One question I get on a fairly regular basis is “How do I secure a camera on a drop ceiling tile?” The answer is, it depends on your camera. Let’s face it; drop ceiling tiles are not the sturdiest surface to attach anything of any significant weight to. The big fear is mounting a camera, taking a step back to admire your handy work as falls to the floor and smashes into a dozen no longer covered under warranty pieces.
Choose the Proper Location
First things first. Choose the proper location for the camera. When choosing which tile to attach the camera to, consider using a whole tile. That way if it ever becomes necessary to move the camera it’s as easy as swapping that tile for another whole one. Next, make a hole for the cable in the space the camera will cover. Now you are ready to mount the camera.
For a lightweight camera the answer is quick and simple. I have found that plastic wall anchors work great for giving the screw something to hold on to without the need for modification or additional work. Traditionally, the anchor would be placed into a hole in the wall and when the screw is inserted the anchor expands and you have a secure mount. For brick, concrete, drywall… great. For a drop ceiling tile, not so much. For this application, instead of putting in the ceiling tile use it above the tile. The best option is to use a 2″ to 2 1/2″ drywall screw and mount the camera base directly to the tile. When the screw penetrates the back side of the tile, place the anchor over it and thread it on. It may be necessary to use a pair of pliers to hold it. Allow the anchor to tighten just enough to sink into the tile and move to the next one.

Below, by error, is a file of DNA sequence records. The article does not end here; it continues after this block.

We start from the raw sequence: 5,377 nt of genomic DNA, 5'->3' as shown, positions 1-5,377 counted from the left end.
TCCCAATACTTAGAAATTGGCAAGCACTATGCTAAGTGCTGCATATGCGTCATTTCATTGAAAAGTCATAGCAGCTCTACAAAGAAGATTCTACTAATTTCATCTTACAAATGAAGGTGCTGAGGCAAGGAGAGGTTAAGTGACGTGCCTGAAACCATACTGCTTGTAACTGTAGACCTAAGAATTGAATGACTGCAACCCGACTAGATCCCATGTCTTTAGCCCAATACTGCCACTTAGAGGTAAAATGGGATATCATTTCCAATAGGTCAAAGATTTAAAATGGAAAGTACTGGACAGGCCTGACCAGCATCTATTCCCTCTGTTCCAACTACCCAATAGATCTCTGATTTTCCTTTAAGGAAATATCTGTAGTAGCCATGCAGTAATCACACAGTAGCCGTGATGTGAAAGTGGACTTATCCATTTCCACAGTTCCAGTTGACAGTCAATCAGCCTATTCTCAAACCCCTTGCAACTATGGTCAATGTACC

For a heavier camera such as the armor domes you will want to reinforce the tile. There are different options but the easiest is using 2 pieces of one inch by half inch wood cut to the same length as the tile itself. By doing this you are essentially able to rely less on the tile and more on the grid. Position the camera on the tile. Mark the screw holes by pushing a small screwdriver through until it’s exposed on the back of the tile for each hole. Place the wood slats across the tile ensuring they cover the holes. When lined up correctly the two slats will cover 4 holes. Thread the 2″ to 2 1/2″ drywall screws into the wood.
Make sure you use all of the screw holes provided. That’s it. Replace the tile and admire your handy work as it does not fall to the ground and maintains its warranty.
For more on drop ceiling installations view our four part video tutorial series Security Camera Ceiling Mount Installation.